Contained in St. Alphonsus Liguori's Dignity and Duties of the Priest or Selva, one finds the following passage in the section on "Sanctity Necessary for the Priest":

But St. Bernard says, with tears, "Behold, the world is full of priests, and still there are but few mediators." The attached footnote says: "Ecce mundus Sacerdotibus plenus est, et rarus invenitur mediator."---(We have not found these words in St. Bernard, but the following are St. Gregory's words: Ecce mundus Sacerdotibus plenus est; sed tamen in messe Dei rarus valde invenitur operator.---In Evang. hom. 17.

QUESTION: Can someone translate as closely as possible, the following quote of St. Gregory: Ecce mundus Sacerdotibus plenus est; sed tamen in messe Dei rarus valde invenitur operator ? And more specifically, what is the likely contextual meaning of the word "operator" here?

Thank you.

1 Answer 1


This seems to be a pretty clear reference to Matthew 9:37-38:

Tunc dicit discipulis suis: Messis quidem multa, operarii autem pauci. Rogate ergo Dominum messis, ut mittat operarios in messem suam.

Here's how the Douay-Rheims (which is generally a fairly literal--albeit archaic--translation of the Vulgate) translates it:

Then he saith to his disciples, The harvest indeed is great, but the labourers are few. Pray ye therefore the Lord of the harvest, that he send forth labourers into his harvest.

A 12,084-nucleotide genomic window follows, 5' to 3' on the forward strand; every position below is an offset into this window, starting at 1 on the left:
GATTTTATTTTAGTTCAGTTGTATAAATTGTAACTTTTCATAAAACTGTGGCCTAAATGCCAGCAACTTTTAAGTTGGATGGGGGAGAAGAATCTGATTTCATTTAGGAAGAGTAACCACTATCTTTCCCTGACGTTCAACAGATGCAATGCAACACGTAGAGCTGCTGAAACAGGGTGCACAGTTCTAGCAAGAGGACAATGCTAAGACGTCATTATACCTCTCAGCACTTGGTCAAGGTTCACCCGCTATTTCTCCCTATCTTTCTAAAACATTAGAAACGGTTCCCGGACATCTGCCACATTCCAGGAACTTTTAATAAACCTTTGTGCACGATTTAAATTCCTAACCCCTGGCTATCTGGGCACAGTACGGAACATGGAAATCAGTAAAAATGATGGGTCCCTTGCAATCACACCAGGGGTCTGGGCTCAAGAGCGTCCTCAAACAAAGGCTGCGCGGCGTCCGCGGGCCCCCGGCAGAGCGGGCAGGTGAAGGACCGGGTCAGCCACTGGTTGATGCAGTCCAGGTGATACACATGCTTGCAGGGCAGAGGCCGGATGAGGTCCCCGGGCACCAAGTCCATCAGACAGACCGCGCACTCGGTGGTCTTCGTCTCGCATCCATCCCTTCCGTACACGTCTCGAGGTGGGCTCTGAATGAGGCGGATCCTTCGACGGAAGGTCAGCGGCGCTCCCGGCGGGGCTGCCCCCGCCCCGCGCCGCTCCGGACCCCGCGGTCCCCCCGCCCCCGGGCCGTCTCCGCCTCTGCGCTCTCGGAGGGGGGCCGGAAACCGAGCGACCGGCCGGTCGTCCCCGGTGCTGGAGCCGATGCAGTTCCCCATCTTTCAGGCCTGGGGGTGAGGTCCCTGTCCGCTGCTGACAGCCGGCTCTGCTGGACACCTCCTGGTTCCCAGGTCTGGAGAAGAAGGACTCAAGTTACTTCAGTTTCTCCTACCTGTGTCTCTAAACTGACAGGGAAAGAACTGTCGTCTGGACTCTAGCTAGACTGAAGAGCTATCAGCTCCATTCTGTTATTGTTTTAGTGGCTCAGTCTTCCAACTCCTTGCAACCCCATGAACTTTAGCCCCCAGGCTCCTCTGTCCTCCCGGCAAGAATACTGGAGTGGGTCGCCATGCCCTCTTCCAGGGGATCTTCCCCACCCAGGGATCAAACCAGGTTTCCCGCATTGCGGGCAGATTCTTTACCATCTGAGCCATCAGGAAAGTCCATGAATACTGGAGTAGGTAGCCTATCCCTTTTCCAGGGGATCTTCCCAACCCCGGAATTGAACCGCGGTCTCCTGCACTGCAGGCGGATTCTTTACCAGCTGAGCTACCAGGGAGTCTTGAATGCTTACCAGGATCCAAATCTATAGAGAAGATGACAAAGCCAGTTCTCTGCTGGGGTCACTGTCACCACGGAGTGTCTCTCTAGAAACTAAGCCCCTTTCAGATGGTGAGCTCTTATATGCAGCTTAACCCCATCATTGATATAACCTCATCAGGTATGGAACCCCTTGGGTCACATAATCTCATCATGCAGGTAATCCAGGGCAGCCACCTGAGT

Here's the wider context of the quote from Gregory's Homily XVII, which makes clear that he is referring to this passage:

Ad messem multam operarii pauci sunt, quod sine gravi moerore loqui non possumus, quia etsi sunt qui bona audiant, desunt qui dicant. Ecce mundus sacerdotibus plenus est, sed tamen in messe Dei rarus valde invenitur operator, quia officium quidem sacerdotale suscepimus, sed opus officii non implemus.

My (quick) translation, with your part bolded:

There are few workers for a great harvest, which we cannot speak of without great sorrow, for even though there are some who hear the good [news], there is a lack of those who speak [the good news]. Behold the world is full of priests, but nevertheless in the harvest of God [only] the very rare worker is found, for we have indeed received the priestly office, but we do not fulfill the work of the office.

Operator is a post-classical word meaning "worker/operator," and is formed in a pretty regular way from the suffix -tor from the stem of operor, -ari (cf. laudator < laudo). I have translated it the same way as operarius (which is classically attested), and I see no reason to think of this as anything but word variation on the part of Gregory, to which we shouldn't attach any different meaning.

  • Many thanks for this very fine answer.
    – DDS
    Commented Jan 6, 2023 at 17:59

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